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Is this type of mains voltage waveform ever likely to occur?

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Flyback

Well-Known Member
Hello,
Is the attached mains waveform ever likely to occur? (i mean in the mains system and not due to any triac etc at the customer premises)
As you can see, it keeps going to zero for an interval, then suddenly coming back on at the mains peak.
As you can well imagine, this kind of waveform would be very bad for Single stage Power factor corrected LED lights, because they have little capacitance at their input, and this type of waveform could cause overvoltage ringing with the input LC filter of the LED light.
 

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alec_t

Well-Known Member
Most Helpful Member
Considering the mains is generated by multiple whacking-great alternators with huge inertia and at at different sites I would consider it most unlikely, if not impossible. Why would a utility want to do that and how would they achieve it? That said, there is of course lots of data and noise superimposed on the mains, but of relatively low amplitude.
 

JLNY

Active Member
I think your suspicion is correct that the waveform looks exactly like the output of a triac-based dimmer. Unsure of why it would only appear to be operating some of the time, though. As you suggest, this type of waveform could absolutely cause issues with many kinds of LED or CFL lights not designed for this kind of dimming.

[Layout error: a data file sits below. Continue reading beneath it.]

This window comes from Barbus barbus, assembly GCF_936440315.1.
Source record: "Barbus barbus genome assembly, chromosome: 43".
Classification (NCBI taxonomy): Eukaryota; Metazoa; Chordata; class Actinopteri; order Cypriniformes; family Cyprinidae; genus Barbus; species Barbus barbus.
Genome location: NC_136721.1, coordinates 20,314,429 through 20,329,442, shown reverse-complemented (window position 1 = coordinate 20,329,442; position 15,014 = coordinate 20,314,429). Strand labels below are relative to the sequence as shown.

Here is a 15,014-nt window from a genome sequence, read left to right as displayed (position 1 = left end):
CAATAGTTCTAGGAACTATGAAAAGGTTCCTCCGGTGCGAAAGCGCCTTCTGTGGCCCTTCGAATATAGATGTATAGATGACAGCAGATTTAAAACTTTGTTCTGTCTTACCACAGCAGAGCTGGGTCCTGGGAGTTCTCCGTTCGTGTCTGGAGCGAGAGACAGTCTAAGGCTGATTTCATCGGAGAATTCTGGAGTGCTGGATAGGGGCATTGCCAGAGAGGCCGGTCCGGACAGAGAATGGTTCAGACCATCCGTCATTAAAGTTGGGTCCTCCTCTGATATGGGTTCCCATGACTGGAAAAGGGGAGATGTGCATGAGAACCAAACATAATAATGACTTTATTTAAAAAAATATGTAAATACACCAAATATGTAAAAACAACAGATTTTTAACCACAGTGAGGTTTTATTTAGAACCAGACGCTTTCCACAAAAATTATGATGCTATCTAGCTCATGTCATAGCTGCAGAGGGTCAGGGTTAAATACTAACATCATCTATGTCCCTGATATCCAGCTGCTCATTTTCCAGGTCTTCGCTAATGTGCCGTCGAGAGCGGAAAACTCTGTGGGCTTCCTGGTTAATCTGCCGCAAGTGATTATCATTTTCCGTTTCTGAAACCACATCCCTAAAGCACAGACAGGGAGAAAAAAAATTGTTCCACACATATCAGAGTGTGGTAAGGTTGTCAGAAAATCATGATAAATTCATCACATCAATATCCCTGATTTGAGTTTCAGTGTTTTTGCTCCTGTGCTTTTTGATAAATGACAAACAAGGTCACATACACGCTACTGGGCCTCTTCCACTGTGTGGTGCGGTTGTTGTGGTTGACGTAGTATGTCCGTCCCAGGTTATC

Grossel

Well-Known Member
There is some very important key factors that is not mentioned here
- Is this an actual measurement on a real world wire?
- Does the measurement show voltage or current?
- Any description of the grid. Something is always better than nothing.

I too would suggest a dimmer. That said - there exists dimmers that never really turns completely off, I had one and ditched it and replaced by a regular manual switch. So there is a real possibility to being fooled to think that a dimmer shouldn't have any effect because you expect it to be turned off.
 

RODALCO

Well-Known Member
That is more a waveform from an inverter which is on load and possibly overloaded or an output from a triac.
Grid waveforms are always sinusoidal with the odd spikes or ripple on it but remain sinus shaped.
 
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Flyback

Well-Known Member
thanks, its a simulation waveform.....as discussed, we are worried about it ever happening as it would overvoltage our single stage pfc'd led lights which have little input capacitance and biggish filter inductors.....the repetitive, sudden on-coming at the mains peak woudl create overvoltage ringing which the tvs woudl repeatedly quench, but it would overheat and die if the "sudden oncoming at mains peak" was going on for a long time.

The grid here could be a micro-grid from solar or wind turbines etc or the national grid...whatever happens to get used for the street lighting.
 

AnalogKid

Well-Known Member
Most Helpful Member
The grid here could be a micro-grid from solar or wind turbines etc or the national grid.
I suppose a micro-grid inverter cold produce a weird waveform if it partially failed, but that would be one strange PWM output.

ak
 
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